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Expanding Medicaid makes economic sense

To the Editor:

While I agree expanding Medicaid has moral obligations, which are, looking out for the common good – by providing health care for 300,000 of Missouri’s working poor and saving 700 lives who die each year without health insurance – all too often we fail to forget Missouri’s economy will be enhanced.

Missouri is the “Show Me” state. So I’ll show you.

Thirty states, that have already expanded Medicaid, are saving state funds by moving people that are currently eligible for state-funded programs to the federally-funded expansion. As they draw down billions of federal dollars to help cover the uninsured and provide health security to working families, they reduce their own spending, resulting in net fiscal gains. Missouri is already expected to save at least $100 million annually when Medicaid expansion is fully implemented.

This added financial boost will increase those net savings in the initial years. Specifically, $2.3 billion dollars could be injected into Missouri’s economy; 24,000 jobs would be retained and created in the first year, according to the Missouri Budget Project. These 24,000 jobs provide needed income tax revenue for the state. Beyond the fiscal benefits to the state, closing the coverage gap will allow people without health insurance to remain in their jobs or get back to work. Again, income tax revenue for the state.

These Missourians are in “the gap” making too much to be covered by Medicaid and not earning enough to be covered by the subsidies of the Affordable Care Act. People who are trying to work and trying to meet their health insurance requirements are caught in a political game being played by the Missouri Legislature. It’s time this legislature took full advantage of the federal governments offerings in reducing the cost of health care in Missouri and in meeting the needs of the Missouri citizens caught in this gap.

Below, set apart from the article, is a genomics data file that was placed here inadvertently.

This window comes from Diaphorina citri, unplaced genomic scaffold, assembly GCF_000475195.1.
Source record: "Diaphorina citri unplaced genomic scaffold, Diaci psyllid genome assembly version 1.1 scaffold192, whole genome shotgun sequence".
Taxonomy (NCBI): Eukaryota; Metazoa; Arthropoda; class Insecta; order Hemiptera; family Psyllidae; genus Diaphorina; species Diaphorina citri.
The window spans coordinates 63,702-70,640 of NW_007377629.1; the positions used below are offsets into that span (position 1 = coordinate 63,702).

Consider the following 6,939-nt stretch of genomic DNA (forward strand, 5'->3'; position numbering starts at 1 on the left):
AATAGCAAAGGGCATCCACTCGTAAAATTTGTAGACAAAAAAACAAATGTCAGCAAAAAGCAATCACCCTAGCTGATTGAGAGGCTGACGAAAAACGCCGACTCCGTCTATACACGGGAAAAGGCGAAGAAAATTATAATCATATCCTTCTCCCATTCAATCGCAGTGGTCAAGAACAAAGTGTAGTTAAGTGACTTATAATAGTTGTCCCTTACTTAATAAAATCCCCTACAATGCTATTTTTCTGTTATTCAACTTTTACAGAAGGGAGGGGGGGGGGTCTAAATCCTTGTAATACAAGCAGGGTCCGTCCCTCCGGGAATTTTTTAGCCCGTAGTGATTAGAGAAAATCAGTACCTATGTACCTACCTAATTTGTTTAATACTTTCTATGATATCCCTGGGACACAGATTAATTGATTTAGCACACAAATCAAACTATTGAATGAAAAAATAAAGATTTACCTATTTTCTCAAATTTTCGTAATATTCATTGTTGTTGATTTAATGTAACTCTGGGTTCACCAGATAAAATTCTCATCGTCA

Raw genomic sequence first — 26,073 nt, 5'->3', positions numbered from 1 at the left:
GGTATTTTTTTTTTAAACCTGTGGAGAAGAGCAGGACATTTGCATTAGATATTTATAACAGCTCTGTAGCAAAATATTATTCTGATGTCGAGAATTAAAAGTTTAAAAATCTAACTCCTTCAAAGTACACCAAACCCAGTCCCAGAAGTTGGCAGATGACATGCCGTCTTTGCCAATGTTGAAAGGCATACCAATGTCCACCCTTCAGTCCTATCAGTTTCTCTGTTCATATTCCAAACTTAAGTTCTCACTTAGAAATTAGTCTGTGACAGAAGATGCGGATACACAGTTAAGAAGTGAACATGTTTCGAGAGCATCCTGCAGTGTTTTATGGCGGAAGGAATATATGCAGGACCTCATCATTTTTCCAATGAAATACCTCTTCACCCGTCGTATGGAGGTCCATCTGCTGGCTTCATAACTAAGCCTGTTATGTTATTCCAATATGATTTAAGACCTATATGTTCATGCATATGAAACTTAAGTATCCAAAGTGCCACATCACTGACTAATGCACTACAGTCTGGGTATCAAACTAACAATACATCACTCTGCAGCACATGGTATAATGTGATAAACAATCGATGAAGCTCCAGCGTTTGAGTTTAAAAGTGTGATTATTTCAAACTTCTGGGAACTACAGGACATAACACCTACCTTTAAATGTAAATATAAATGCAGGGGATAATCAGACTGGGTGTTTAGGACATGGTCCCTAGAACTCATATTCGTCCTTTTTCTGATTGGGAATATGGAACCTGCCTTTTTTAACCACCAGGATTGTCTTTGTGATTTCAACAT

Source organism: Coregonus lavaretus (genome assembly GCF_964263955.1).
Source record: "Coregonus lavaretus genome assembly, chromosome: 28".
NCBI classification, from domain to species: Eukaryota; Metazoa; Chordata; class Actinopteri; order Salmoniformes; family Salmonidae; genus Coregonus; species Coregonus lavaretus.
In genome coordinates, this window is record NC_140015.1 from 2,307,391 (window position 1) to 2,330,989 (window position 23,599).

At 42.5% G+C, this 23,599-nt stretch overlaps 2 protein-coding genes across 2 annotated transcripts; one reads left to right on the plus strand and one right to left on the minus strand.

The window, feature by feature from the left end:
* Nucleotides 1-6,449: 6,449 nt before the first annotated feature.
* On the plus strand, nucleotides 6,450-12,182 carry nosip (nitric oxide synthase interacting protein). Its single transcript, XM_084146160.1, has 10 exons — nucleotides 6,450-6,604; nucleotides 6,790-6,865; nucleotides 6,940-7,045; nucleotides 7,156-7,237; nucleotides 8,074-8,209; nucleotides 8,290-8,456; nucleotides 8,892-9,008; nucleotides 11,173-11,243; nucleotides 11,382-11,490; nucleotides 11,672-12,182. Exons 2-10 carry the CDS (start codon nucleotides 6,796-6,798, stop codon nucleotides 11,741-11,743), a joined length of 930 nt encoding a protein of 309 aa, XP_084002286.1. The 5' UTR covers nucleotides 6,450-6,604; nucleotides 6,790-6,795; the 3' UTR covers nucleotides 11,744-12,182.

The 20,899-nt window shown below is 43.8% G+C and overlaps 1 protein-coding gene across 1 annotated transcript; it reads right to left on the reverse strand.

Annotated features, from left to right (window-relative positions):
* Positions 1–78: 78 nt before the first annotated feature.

Kentucky opted to expand Medicaid in 2013 and has enrolled 425,000 citizens in the program. A study concluded that expansion will, through 2021, add $30 billion to the state’s economy with 40,000 jobs. It turns out that encouraging regular doctor visits with Medicaid coverage actually prevents expensive and less profitable emergency room procedures, bringing down costs of medical care for all of us and lowering premiums.

Hospitals that treat uninsured folks at the ER rely on federal reimbursement programs for uncompensated care, but even that funding is going away as Medicaid becomes the standard answer across the country for the otherwise uninsured. Our rural hospitals in particular are struggling because so much of their clientele is low income and uninsured. Many of those people would qualify for Medicaid if it were expanded in Missouri. The cost, one way or another, gets passed along to those with insurance.

So while other states are adding jobs and keeping people healthy, Missouri ranked 36th for 2015 among states in overall health, according to americashealthrankings.org. Business Insider recently ranked Missouri’s economy 47th among states in economic growth. Mercy Health Systems trimmed several hundred positions in 2015, and many rural hospitals are barely able to keep the lights on. Two have closed, and another is on the brink.

We could be saving lives and saving dollars, but instead, what most of our legislators seem to be interested in saving is political face.

Until we elect leaders who will act responsibly in the face of facts, even if the facts differ from their own agendas, we will continue to be challenged by misinformation and costly partisan ambition while our state falls further behind our neighbors. Insurance premiums will continue to climb, hospitals will struggle financially and thousands of Missourians will suffer needlessly.

Expanding Medicaid will energize Missouri’s economy.

Ed Shew

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